This seems a telling point, given the scarcity of McCarthy’s mention of the mother, and moreover, that the boy and his father later cross paths with “[a]n old man, small and bent” (161), who turns out to be mostly blind. The boy manages to negotiate a single fireside meal for the man, despite his father’s reluctance (164–5). Later, in a lengthy dialogue, the old man claims, “There is no God. . . . There is no God and we are his prophets” (170). That the wife found no hope save for the nothingness she wished of death, and that the novel began with an image of “some cold glaucoma dimming away the world” (3), seems no coincidence.
If blindness is a motif symbolic of atheism, of which the mother’s death and the blind, unbelieving old man seem thoroughly illustrative, then an overly simplistic Christian conception of morality begins to take shape near the novel’s end. If the world is cast in varying shades of darkness and gray, clad in “soft ash blowing in loose swirls over the blacktop” (4), then the father’s refrain to the son that together they’re “carrying the fire” (83) asserts a duality as timeless and dated as the concept of good and evil: There are those who carry and follow the light of God, and there are those who have gone blind; a fortunate few may hold the hope of salvation, while others are rightfully doomed to a fate of “eternal nothingness” (57).
A third category, if one chooses to accept it as such, might include the few surviving human beings beyond the boy and his father: those who have resorted to the savage practice of cannibalism by force. This category is rendered devilish and inhuman for its somewhat Faustian manipulation of God’s natural order; they hold no moral status as their nature is never once questioned—they are simply evil.
The American pragmatist Richard Rorty would have likely taken issue with this portrayal of atheism as inherently hopeless—that atheists themselves are immoral, like the suicidal mother. Similarly, the assumption that those who believe in God are inherently moral and upright would not hold up against his atheist pragmatism. In his essay “Religion as Conversation-Stopper,” Rorty argues that “When it comes to morals . . . , every textbook, Scripture, and teacher is offset by a competing textbook, Scripture, or teacher” (Rorty 173), criticizing the assumption that “believers’ moral convictions are somehow more deeply interwoven with their self-identity than those of atheists with theirs” (174). Indeed, Rorty would no doubt have criticized the widespread popularity of The Road for exactly this reason. Its conception of morality does not accurately describe the human experience; one simply cannot assume that religious life is equated with moral life.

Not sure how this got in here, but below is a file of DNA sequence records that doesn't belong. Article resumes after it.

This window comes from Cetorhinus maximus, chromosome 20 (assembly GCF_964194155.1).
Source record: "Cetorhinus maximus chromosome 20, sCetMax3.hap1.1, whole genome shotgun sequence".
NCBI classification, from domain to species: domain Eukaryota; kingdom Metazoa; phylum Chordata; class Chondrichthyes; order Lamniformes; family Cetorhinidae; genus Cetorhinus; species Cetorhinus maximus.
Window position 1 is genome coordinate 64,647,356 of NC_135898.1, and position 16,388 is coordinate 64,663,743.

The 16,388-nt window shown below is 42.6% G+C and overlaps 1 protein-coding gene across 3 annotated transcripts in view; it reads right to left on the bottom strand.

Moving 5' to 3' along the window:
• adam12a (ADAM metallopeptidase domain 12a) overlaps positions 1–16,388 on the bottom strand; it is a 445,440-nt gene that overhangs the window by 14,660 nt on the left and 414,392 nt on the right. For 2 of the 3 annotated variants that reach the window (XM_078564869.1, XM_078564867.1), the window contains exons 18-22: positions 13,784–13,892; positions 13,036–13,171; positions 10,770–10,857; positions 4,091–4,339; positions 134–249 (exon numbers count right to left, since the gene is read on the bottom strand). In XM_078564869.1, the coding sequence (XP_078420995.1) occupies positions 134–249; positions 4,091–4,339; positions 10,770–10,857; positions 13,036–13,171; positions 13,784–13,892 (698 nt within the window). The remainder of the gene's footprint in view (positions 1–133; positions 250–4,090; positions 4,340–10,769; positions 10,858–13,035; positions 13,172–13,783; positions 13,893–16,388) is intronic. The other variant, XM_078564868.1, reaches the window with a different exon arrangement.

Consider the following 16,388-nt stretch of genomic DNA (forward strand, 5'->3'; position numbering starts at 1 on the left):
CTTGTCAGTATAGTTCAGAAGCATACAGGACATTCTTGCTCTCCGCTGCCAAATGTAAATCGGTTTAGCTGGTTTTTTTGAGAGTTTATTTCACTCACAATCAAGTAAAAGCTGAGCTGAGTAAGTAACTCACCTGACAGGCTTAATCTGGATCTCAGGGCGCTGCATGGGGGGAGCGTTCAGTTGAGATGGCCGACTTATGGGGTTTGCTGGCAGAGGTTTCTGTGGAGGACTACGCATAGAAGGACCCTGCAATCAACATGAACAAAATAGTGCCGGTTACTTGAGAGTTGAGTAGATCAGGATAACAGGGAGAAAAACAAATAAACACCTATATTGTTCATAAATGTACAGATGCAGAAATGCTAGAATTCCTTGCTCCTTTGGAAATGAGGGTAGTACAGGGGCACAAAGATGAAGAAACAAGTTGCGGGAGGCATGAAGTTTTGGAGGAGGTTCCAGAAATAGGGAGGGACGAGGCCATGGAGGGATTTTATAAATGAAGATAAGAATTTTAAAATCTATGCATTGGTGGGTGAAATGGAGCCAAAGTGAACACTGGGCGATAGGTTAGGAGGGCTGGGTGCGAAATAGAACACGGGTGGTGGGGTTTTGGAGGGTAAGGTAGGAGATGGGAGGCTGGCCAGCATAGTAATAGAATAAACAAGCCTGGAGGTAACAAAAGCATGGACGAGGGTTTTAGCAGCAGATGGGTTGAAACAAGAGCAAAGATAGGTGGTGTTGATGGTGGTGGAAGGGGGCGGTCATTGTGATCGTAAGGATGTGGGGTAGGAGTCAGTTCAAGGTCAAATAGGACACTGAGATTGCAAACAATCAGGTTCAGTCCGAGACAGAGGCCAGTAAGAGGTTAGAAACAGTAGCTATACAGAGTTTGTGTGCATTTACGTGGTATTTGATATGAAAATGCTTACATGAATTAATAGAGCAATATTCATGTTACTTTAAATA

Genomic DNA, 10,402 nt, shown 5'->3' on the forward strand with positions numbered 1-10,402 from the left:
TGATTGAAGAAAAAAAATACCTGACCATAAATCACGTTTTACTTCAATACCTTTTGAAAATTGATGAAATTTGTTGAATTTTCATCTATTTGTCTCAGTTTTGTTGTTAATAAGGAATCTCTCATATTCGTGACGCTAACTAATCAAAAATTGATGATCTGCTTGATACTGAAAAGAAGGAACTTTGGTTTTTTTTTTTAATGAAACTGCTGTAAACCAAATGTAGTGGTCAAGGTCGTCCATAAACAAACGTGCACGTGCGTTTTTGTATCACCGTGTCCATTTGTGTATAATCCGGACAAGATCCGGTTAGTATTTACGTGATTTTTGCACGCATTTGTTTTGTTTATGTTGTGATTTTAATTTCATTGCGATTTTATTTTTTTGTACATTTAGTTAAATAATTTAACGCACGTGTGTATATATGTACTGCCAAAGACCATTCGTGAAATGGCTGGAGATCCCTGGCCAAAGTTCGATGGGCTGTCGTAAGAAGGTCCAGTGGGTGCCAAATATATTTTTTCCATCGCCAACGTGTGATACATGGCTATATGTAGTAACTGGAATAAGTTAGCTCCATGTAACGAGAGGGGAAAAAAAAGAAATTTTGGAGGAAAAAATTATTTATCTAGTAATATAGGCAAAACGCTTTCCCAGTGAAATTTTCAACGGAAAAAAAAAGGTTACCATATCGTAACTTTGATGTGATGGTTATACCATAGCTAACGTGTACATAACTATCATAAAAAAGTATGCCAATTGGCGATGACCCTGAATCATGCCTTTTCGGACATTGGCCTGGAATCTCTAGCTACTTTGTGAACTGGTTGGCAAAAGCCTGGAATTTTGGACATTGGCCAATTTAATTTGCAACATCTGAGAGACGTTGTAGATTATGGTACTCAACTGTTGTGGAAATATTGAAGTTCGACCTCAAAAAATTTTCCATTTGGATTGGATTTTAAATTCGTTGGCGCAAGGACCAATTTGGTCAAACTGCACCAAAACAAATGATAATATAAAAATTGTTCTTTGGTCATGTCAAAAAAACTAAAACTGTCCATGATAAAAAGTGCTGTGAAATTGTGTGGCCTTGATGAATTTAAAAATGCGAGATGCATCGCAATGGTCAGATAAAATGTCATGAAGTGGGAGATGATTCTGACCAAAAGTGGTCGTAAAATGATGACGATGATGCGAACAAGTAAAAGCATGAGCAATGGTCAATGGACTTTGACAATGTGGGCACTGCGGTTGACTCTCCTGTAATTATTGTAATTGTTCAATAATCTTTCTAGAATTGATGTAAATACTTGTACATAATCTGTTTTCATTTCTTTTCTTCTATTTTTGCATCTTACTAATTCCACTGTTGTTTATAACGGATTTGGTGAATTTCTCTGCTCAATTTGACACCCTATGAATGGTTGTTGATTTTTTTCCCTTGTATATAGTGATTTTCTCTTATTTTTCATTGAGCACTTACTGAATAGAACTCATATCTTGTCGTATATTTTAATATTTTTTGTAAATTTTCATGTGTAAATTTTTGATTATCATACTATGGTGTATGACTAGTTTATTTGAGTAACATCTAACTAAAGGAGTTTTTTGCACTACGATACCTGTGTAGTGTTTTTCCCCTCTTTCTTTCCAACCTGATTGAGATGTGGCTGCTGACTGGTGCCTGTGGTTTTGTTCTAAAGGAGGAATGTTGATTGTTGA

In the boy’s last conversations with his father before the man’s death, the boy asks, “Is it real? The fire?” (McCarthy 279), confronting his doubts about the inherent goodness that has so far been exclusive only to him and his father. “Yes it is” (278), the father says. “It’s inside you. It was always there. I can see it” (279). The final dialogue between them is in regard to the little boy they saw in the window near the beginning of the novel. “Do you think he’s all right that little boy?” (280) the boy asks. The father replies, “I think he’s all right. . . . Goodness will find the little boy. It always has. It will again” (281).
The story ends where it should, of course: with the ill father’s inevitable death. The troubling component to this plot arc is that it supports the argument, which seems unavoidable, that the father is in fact the novel’s true antagonist. Although he is presented as the viewpoint character and protagonist through his struggles with humankind’s relationship toward God and the internality of the narrative, the father also drives the real conflicts throughout the story. He presents a decision to either stop or continue down the road; the boy voices a moral argument and is denied. However, rather than realize the failure of his own radical individualism, the father asserts with his final breath that his son, like the young boy glimpsed in the window, is inherently good (281), and in doing so squelches any potential channel toward pragmatic moral discussion and community in favor of simplistic, ancient notions of childhood innocence and blind faith in God’s total control over the fate of humankind and its ever-changing world.
Emerson, Ralph Waldo. Nature and Selected Essays. Ed. Larzer Ziff. New York: Penguin, 2003.
McCarthy, Cormac. The Road. New York: Vintage, 2006.
Rorty, Richard. Philosophy and Social Hope. London: Penguin, 1999.
West, Cornel. “The Crisis in Contemporary American Religion” (1993). In The Cornel West Reader. New York: Basic Civitas, 1999.